Your child may see you as less understanding than his birth parents might be. Here's how to cope with teenage temper tantrums.
Adoption Parenting Advice & First-Person Stories
Adoption experts offer parenting advice and real parents share personal stories about raising adopted children.
“Our 17-year-old is experiencing depression and has been smoking pot. She told us she sees her depression as connected to adoption, which surprised us, because we’ve always talked openly about adoption. How can we help her?”
I became a dad at age 50, and it changed my life in ways I never could have expected. It was the greatest gift.
After the divorce, my family felt incomplete. To find the missing piece, I traveled to a Russian orphanage, thousands of miles away.
Parents share the questions their children have been asked by friends and classmates over the years, from being in an orphanage to whether they know their "real" parents.
Adoption kismet paired my moody, socially awkward self with an upbeat, sociable son who volunteers to wear his school mascot costume, runs for student council, and is unfazed by the thought of speaking in front of his whole school. Every day I am awed (and exhausted).
I don’t think about adoption on a daily basis; I am just a dad, after all. But when I do, it’s these moments that rise to the surface, indicative of so much else along the way.
Help your preschooler process the world around him by pointing out the ways you are alike.
As I sit in the pediatrician's waiting room, all of my parenting skills are called into question. Do I focus on disciplining or bonding with my daughter?
"I have always known I was capable of giving this much love. What I didn't know is that a child could love me this much."
Can a Band-Aid do more than heal a physical wound? For my daughter, adopted from Ethiopia at age 9, a mother's therapeutic touch — to real and emotional boo-boos — began a deeper healing process.
A mother seeks advice in selecting a school for her daughter, who is biracial. How to weigh general diversity vs. specific racial representation vs. distance from the family’s home?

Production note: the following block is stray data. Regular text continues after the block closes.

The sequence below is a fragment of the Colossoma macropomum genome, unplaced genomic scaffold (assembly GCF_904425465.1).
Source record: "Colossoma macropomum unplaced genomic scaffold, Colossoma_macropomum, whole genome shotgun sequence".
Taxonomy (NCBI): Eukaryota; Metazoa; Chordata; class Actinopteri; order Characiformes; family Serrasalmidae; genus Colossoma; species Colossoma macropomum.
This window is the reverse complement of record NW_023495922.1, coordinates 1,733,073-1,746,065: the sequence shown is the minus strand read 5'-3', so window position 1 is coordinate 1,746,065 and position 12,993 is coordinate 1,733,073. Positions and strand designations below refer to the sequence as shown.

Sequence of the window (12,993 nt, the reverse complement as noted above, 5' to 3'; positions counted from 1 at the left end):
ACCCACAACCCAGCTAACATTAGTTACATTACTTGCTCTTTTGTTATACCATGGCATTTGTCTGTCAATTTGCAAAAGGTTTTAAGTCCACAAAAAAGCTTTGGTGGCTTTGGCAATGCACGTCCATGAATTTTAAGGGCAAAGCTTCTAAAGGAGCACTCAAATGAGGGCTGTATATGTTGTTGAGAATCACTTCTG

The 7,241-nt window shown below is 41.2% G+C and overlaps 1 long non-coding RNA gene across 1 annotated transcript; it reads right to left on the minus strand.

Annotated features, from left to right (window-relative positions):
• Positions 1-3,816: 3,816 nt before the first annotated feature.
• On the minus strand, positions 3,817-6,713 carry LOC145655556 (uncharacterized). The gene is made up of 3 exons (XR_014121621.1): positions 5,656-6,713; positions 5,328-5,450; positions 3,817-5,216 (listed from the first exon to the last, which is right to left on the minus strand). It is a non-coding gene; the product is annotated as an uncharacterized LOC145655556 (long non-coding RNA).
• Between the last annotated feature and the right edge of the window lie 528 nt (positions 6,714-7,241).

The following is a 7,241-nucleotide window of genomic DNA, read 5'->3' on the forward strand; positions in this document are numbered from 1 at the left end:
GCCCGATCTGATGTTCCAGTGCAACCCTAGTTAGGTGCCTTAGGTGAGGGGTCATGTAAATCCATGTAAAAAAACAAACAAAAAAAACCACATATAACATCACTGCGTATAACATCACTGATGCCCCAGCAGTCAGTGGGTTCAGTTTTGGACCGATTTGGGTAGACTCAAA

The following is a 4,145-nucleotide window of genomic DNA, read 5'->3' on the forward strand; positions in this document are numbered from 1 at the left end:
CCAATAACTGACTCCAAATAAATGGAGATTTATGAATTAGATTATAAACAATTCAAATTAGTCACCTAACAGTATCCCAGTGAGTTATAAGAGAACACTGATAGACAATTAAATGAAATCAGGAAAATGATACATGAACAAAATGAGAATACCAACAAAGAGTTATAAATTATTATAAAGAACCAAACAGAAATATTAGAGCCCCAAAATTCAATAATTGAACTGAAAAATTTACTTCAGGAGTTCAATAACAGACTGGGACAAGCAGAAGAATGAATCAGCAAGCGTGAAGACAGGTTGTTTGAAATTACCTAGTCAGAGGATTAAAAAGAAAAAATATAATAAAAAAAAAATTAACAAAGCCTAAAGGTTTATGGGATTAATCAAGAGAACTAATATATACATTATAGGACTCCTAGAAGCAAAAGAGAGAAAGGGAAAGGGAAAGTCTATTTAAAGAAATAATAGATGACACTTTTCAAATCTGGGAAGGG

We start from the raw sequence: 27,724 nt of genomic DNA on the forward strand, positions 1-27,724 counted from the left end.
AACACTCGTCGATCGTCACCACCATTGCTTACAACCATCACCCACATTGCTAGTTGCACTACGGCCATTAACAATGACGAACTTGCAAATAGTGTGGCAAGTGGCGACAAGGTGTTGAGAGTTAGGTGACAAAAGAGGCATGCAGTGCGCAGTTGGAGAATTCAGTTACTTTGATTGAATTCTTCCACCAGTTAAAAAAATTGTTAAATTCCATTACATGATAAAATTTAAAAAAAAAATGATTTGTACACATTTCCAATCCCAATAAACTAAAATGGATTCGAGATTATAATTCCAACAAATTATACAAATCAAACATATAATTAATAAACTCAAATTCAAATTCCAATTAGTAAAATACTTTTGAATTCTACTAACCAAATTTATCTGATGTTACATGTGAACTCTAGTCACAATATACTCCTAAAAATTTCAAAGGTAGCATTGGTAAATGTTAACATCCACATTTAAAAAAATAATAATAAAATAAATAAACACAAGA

Millions of children around the world are currently being raised in “grandfamilies.” In this excerpt from a new guidebook, learn how to make sense of your new role and explain this unique form of kinship adoption to your child.
To my surprise, his comment about wanting another mother did not upset me. Rather, I realized that I knew exactly how he felt, and my mother, too!
When it comes to socializing, my gregarious daughter has taught me a thing or two.
When my transracially adopted son was teased about adoption at school, he came home upset—and also bewildered about how his friend could have known. When I heard this (and when it came out that he wasn't wholly innocent in the exchange), was it wrong that my reaction turned from anger to laughter?
Adoptive parents pay tribute to their "adoption heroes," including a social worker, their child's birth mother, or their child.
If you’re parenting an oppositional child or teen, you probably say “no” a lot. You may say it so often that it’s become your default response, or you may be stuck in the perception that “no” is the healthier option. How can you bring positivity back into your parent-child relationship?
Embracing your child's racial identity means embracing his friends, too.
Over decades as a foster and adoptive parent and an adoption social worker, I have mothered and supported hundreds of children. Each one has taught me more than I passed along to them. Here is just some of that wisdom.